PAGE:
Manchester Royal infirmary’s accident and emergency department was in “complete lockdown”, according to staff. “It’s a crime scene,” said one, pointing to police forensics officers going in and out of the hospital with plastic evidence bags.
Police officers guarded the doors, behind two red signs saying “major incident – no entry”. As ambulances began to arrive at about midnight, staff cleared A&E of all patients unconnected to the blast.
At about 2.30am two more ambulances pulled into the children’s A&E, followed by a van carrying blood supplies. Throughout the night relatives arrived to see if their loved ones were at the hospital. Some found them, but others left again to check other hospitals.
Steve Rotheram, the Liverpool city region metro mayor, said his daughters had been at the venue and thanked the taxi driver who “eventually got through the traffic to pick up my two girls”.
All my thoughts go out to those parents waiting to hear of the safety of their children. It's a parents worse nightmare. So, so sad.
— Steve Rotheram (@MetroMayorSteve) May 22, 2017
Stuart Aspinall, 25, said he was trying to find his friend Martyn Hett after they were separated towards the end of the gig. Aspinall shared photos of the 29-year-old, from Stockport, on Facebook.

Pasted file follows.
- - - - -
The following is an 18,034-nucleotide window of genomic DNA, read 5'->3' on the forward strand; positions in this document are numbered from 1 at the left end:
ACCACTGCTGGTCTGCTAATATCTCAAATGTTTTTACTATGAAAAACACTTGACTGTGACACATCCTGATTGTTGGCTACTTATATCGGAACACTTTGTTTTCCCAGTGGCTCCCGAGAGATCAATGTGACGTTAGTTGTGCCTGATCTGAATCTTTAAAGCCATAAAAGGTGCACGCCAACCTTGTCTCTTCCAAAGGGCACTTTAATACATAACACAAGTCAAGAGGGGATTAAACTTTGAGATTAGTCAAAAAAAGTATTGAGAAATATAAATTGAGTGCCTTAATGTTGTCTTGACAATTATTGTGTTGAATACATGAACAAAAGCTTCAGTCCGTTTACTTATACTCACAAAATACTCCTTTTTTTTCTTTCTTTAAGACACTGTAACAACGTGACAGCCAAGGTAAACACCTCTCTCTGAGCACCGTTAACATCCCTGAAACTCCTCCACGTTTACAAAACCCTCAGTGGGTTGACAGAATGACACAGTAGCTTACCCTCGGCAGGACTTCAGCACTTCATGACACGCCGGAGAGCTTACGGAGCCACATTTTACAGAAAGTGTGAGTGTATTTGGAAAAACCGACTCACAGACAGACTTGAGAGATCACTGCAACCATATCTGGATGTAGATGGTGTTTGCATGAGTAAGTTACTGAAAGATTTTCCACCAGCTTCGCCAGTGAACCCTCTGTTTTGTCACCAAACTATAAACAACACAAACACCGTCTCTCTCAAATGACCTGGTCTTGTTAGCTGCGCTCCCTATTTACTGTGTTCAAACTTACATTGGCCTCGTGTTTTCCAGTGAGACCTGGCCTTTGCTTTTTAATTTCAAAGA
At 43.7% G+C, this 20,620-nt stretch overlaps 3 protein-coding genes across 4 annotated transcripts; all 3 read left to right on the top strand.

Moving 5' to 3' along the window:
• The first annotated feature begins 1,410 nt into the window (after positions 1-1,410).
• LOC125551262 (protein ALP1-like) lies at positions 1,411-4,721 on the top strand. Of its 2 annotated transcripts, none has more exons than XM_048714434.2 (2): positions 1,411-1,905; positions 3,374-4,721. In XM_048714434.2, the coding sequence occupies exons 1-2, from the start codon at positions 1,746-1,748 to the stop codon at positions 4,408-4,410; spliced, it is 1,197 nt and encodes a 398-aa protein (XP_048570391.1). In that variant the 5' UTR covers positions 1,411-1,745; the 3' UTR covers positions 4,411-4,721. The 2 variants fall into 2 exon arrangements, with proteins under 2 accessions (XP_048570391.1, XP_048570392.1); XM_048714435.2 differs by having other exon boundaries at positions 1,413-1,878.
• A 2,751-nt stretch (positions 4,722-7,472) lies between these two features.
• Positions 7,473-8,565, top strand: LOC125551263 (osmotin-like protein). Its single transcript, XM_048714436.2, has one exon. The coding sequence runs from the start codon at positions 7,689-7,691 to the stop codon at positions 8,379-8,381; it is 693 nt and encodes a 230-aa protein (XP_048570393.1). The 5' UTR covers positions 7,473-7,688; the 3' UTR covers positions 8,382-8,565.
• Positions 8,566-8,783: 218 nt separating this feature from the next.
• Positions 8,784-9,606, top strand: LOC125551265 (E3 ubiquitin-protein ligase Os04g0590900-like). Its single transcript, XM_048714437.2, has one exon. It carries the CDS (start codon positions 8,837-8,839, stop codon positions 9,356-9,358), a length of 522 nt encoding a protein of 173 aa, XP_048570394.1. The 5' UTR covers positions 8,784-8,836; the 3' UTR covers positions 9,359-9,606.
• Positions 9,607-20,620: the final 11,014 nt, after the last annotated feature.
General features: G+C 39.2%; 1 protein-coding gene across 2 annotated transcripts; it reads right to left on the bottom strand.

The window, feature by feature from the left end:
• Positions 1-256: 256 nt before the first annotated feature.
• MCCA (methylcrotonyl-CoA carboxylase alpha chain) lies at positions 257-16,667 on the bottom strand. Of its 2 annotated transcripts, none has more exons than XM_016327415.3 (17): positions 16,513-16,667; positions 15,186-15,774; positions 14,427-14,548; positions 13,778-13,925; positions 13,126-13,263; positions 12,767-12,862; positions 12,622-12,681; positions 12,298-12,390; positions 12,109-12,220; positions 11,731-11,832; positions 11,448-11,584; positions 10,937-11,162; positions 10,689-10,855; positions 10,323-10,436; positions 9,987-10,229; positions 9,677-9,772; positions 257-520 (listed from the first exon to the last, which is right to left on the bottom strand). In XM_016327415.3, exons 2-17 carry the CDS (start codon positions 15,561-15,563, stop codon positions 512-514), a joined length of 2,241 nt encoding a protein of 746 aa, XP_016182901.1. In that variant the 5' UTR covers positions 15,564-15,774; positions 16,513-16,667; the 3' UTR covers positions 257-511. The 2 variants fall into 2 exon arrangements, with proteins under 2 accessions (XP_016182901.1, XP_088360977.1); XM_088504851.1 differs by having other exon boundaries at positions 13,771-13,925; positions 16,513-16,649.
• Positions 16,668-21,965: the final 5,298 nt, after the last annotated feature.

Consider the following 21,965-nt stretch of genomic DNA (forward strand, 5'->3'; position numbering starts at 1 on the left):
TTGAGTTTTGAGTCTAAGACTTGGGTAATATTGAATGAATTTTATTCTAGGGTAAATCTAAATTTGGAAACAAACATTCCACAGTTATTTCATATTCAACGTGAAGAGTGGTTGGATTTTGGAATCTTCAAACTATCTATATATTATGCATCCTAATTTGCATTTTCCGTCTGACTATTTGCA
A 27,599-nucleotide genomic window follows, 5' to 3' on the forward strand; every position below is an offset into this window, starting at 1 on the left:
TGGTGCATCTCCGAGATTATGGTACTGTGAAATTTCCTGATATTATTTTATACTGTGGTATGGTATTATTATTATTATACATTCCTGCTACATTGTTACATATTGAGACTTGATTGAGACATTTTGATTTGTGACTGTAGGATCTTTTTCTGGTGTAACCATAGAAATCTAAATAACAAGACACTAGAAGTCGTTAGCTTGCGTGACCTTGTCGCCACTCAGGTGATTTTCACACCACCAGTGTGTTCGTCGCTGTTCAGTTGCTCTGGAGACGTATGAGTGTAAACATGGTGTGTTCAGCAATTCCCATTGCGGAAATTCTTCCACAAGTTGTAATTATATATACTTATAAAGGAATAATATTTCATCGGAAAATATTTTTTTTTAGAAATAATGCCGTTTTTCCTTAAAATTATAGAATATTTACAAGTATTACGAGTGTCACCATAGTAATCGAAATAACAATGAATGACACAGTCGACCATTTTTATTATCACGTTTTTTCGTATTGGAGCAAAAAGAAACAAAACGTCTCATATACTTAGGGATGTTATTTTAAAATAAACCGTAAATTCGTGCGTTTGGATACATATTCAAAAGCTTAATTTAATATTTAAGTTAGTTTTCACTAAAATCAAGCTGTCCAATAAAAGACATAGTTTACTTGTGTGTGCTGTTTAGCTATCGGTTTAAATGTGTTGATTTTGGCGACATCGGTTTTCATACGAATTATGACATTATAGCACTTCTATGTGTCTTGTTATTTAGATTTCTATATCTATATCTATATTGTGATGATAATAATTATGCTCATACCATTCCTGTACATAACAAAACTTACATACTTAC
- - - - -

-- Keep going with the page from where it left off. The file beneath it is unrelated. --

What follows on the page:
He wrote: “The more news that is coming out, the scarier this is getting. There was an explosion at the Ariana Grande concert tonight in Manchester and I haven’t seen my friend Martyn since.”
Greg Southern told the Guardian he was sitting in the same row as Hett. “I don’t know him but he was on the row I was on. He was stood on the exit steps on the end of our row,” Southern said. He recognised him from photos shared on Twitter. “We were at the other side of the arena from where the explosion took place. The concert had just finished and the lights had just come on. There was this absolutely tremendous bang and everybody panicked at that point.”
The audience included many young teenagers, he said. “I was there with my boyfriend, but next to us there were maybe three groups who must have been young teens, 15 or 16. In the row behind was a mother with children. The majority of people were quite young.”